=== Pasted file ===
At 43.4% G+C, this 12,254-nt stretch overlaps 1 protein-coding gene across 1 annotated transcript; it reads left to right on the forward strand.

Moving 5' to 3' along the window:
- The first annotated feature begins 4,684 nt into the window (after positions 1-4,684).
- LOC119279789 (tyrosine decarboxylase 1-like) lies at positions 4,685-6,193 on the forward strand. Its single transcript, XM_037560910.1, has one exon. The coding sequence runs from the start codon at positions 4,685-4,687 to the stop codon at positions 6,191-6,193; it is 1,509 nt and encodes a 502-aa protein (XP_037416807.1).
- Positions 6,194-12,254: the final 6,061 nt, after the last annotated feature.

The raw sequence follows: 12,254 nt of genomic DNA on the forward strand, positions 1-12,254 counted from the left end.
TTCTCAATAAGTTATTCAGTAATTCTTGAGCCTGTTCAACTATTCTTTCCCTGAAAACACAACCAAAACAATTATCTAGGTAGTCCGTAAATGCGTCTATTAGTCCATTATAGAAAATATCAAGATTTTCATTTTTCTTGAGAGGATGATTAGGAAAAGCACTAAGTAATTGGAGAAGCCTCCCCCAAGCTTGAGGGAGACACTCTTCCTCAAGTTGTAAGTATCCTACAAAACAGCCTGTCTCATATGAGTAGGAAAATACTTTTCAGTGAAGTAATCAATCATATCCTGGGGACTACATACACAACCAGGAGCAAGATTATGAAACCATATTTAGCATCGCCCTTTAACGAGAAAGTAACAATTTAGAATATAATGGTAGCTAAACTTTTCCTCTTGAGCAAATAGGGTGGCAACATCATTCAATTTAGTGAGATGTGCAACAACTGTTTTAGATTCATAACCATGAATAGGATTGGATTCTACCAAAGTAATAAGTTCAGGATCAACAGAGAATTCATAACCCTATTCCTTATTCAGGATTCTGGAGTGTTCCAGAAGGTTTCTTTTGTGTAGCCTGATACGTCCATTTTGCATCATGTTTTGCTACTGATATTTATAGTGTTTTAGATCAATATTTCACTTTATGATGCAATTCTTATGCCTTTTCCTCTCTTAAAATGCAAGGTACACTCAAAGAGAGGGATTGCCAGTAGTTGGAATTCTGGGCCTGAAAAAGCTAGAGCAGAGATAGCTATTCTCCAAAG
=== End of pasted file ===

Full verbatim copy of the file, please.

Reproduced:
At 43.4% G+C, this 12,254-nt stretch overlaps 1 protein-coding gene across 1 annotated transcript; it reads left to right on the forward strand.

Moving 5' to 3' along the window:
- The first annotated feature begins 4,684 nt into the window (after positions 1-4,684).
- LOC119279789 (tyrosine decarboxylase 1-like) lies at positions 4,685-6,193 on the forward strand. Its single transcript, XM_037560910.1, has one exon. The coding sequence runs from the start codon at positions 4,685-4,687 to the stop codon at positions 6,191-6,193; it is 1,509 nt and encodes a 502-aa protein (XP_037416807.1).
- Positions 6,194-12,254: the final 6,061 nt, after the last annotated feature.

The raw sequence follows: 12,254 nt of genomic DNA on the forward strand, positions 1-12,254 counted from the left end.
TTCTCAATAAGTTATTCAGTAATTCTTGAGCCTGTTCAACTATTCTTTCCCTGAAAACACAACCAAAACAATTATCTAGGTAGTCCGTAAATGCGTCTATTAGTCCATTATAGAAAATATCAAGATTTTCATTTTTCTTGAGAGGATGATTAGGAAAAGCACTAAGTAATTGGAGAAGCCTCCCCCAAGCTTGAGGGAGACACTCTTCCTCAAGTTGTAAGTATCCTACAAAACAGCCTGTCTCATATGAGTAGGAAAATACTTTTCAGTGAAGTAATCAATCATATCCTGGGGACTACATACACAACCAGGAGCAAGATTATGAAACCATATTTAGCATCGCCCTTTAACGAGAAAGTAACAATTTAGAATATAATGGTAGCTAAACTTTTCCTCTTGAGCAAATAGGGTGGCAACATCATTCAATTTAGTGAGATGTGCAACAACTGTTTTAGATTCATAACCATGAATAGGATTGGATTCTACCAAAGTAATAAGTTCAGGATCAACAGAGAATTCATAACCCTATTCCTTATTCAGGATTCTGGAGTGTTCCAGAAGGTTTCTTTTGTGTAGCCTGATACGTCCATTTTGCATCATGTTTTGCTACTGATATTTATAGTGTTTTAGATCAATATTTCACTTTATGATGCAATTCTTATGCCTTTTCCTCTCTTAAAATGCAAGGTACACTCAAAGAGAGGGATTGCCAGTAGTTGGAATTCTGGGCCTGAAAAAGCTAGAGCAGAGATAGCTATTCTCCAAAG